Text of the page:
A Few Sample Reviews

  

“Grandbois' prose is wonderful, and he's a robust storyteller at heart.”

--The Rocky Mountain News


“Peter Grandbois is a splendid writer I intend to follow very closely.”

--Robert Olen Butler, Pulitzer Prize Winner

  

“Reminiscent of the work of Luis Alberto Urrea and Gabriel García Márquez, this luminous first offering brims with earthy humor and heart.”

--Booklist **Starred Review**

  

“Grandbois’ debut is a joy to read, entertaining, and pleasantly melancholy, like the best of Bradbury.”

--The Boulder Daily Camera


“We have a García Márquez. What’s really wonderful is to make the welcome discovery of a Grandbois.”

--Sacramento News & Review


“A remarkable debut . . .”

--Barnes and Noble Review

  

“In Peter Grandbois’ ‘hybrid’ memoir the materials of his suburban anomie are cut apart and thrust into arresting and disturbing juxtapositions. Passages of spiky adrenalin play against a melancholic, duende-driven introspection as identity is assembled and re-assembled in a strobe-lit chamber. “ 

--Sven Birkerts, author of The Gutenberg Elegies and My Sky Blue Trades 


“The amazing and masterful thing is the way that Grandbois ties this very personal, family story to the larger narrative of American expansion; it's not overt, but we see clearly how individual pain leads to national empire." 

--The Colorado Springs Independent


“Grandbois’s collection of “fictions” mythologizes the bizarre in suburban America . . . the precise tales of the middle section (never over three pages each) are the standouts. Taking the quotidian as their subject—including mundane activities such as gardening, plumbing, doing laundry, and cooking—the stories couch workaday sentiments in surreal circumstances that reveal the characters’ layered emotional states. The pieces create a disparate, fragmented view of modern life, with the most effective tapping into themes of malaise.”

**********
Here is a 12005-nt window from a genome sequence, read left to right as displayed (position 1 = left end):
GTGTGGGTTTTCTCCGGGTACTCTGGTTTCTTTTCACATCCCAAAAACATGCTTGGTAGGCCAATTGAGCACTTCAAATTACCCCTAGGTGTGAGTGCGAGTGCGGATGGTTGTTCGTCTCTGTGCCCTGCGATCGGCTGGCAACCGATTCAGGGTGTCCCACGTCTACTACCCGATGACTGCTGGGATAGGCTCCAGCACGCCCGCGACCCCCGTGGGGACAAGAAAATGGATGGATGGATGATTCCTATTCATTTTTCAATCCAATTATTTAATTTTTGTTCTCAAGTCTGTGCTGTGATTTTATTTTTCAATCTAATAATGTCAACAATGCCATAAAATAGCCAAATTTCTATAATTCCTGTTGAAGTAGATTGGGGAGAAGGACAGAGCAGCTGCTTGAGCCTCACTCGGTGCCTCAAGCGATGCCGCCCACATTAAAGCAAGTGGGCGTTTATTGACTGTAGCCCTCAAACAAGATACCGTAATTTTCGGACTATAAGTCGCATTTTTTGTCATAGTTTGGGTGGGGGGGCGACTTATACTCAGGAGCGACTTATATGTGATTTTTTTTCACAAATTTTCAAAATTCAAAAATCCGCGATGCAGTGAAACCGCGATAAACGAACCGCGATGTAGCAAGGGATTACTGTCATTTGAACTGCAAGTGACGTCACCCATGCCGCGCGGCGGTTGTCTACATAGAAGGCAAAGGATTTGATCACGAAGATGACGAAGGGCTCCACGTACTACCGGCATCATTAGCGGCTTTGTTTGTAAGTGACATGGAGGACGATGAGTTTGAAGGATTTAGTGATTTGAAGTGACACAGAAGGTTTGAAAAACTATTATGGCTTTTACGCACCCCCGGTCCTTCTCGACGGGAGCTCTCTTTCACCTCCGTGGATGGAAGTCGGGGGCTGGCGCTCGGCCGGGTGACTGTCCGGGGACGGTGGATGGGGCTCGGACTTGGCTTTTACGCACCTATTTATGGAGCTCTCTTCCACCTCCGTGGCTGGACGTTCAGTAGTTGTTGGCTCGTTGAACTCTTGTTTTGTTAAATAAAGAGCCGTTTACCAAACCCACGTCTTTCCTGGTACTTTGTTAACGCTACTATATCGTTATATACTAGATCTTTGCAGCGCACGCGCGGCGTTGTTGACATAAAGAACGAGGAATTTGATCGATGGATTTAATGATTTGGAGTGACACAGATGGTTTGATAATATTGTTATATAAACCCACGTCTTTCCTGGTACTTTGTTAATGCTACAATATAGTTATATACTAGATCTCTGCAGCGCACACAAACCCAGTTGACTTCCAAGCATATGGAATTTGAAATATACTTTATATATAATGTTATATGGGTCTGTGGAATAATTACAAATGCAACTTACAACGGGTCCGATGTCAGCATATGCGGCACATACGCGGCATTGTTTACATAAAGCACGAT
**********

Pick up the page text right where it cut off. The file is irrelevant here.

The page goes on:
--Publisher’s Weekly (**Starred Review**)


“In Domestic Disturbances, Peter Grandbois crafts a series of stories that describe strange occurrences in decidedly normal settings. Grandbois based much of this collection on the paintings of the Clayton Brothers, whose works usually combine bright, almost art-deco colors with surrealist imagery. Grandbois adds a layer of backstory to these images, and this creative exercise produces a collection of well-written vignettes . . . Grandbois commands his language and imagery very well.”

--Foreword Magazine

  

“Eerie stories harkening back to the grand old tales of The Twilight Zone will thrill as they entertain…the writing is so good that it goes beyond genre.”

--Foreword Reviews


“Grandbois shows us that the truth is indeed out there, but it’s even farther, darker, and more complicated than we might have first imagined.”

--Los Angeles Review of Books


“Grandbois capably ups the weirdness ante by fixating each story on the mundane, from work and love to the day-to-day minutiae of taking notes and maintaining focus . . . Grandbois has both humanized and revitalized two classic monsters in these stories, and I suspect other monsters will be getting the same attention soon. At least, I hope so.”